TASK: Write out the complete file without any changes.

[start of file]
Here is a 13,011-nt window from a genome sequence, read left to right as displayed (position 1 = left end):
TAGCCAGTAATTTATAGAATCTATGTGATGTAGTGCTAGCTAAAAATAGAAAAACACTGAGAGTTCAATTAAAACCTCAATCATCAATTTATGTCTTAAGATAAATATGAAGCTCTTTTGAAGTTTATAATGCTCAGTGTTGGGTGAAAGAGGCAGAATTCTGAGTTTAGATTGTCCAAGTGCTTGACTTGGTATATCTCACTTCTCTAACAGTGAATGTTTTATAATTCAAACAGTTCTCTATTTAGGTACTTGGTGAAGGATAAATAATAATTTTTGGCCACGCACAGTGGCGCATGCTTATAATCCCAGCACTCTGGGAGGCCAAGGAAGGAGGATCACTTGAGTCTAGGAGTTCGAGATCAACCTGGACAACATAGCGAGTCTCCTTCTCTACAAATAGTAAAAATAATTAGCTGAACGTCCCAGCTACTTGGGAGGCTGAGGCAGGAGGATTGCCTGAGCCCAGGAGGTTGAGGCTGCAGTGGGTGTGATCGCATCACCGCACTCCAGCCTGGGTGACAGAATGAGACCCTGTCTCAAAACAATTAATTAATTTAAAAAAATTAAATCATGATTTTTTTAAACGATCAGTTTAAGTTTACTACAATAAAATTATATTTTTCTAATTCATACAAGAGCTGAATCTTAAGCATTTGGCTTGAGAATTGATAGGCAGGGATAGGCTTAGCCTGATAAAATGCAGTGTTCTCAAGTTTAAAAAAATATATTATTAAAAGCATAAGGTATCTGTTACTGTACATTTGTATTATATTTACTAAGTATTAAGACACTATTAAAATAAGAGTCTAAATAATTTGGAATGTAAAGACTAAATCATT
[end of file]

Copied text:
Here is a 13,011-nt window from a genome sequence, read left to right as displayed (position 1 = left end):
TAGCCAGTAATTTATAGAATCTATGTGATGTAGTGCTAGCTAAAAATAGAAAAACACTGAGAGTTCAATTAAAACCTCAATCATCAATTTATGTCTTAAGATAAATATGAAGCTCTTTTGAAGTTTATAATGCTCAGTGTTGGGTGAAAGAGGCAGAATTCTGAGTTTAGATTGTCCAAGTGCTTGACTTGGTATATCTCACTTCTCTAACAGTGAATGTTTTATAATTCAAACAGTTCTCTATTTAGGTACTTGGTGAAGGATAAATAATAATTTTTGGCCACGCACAGTGGCGCATGCTTATAATCCCAGCACTCTGGGAGGCCAAGGAAGGAGGATCACTTGAGTCTAGGAGTTCGAGATCAACCTGGACAACATAGCGAGTCTCCTTCTCTACAAATAGTAAAAATAATTAGCTGAACGTCCCAGCTACTTGGGAGGCTGAGGCAGGAGGATTGCCTGAGCCCAGGAGGTTGAGGCTGCAGTGGGTGTGATCGCATCACCGCACTCCAGCCTGGGTGACAGAATGAGACCCTGTCTCAAAACAATTAATTAATTTAAAAAAATTAAATCATGATTTTTTTAAACGATCAGTTTAAGTTTACTACAATAAAATTATATTTTTCTAATTCATACAAGAGCTGAATCTTAAGCATTTGGCTTGAGAATTGATAGGCAGGGATAGGCTTAGCCTGATAAAATGCAGTGTTCTCAAGTTTAAAAAAATATATTATTAAAAGCATAAGGTATCTGTTACTGTACATTTGTATTATATTTACTAAGTATTAAGACACTATTAAAATAAGAGTCTAAATAATTTGGAATGTAAAGACTAAATCATT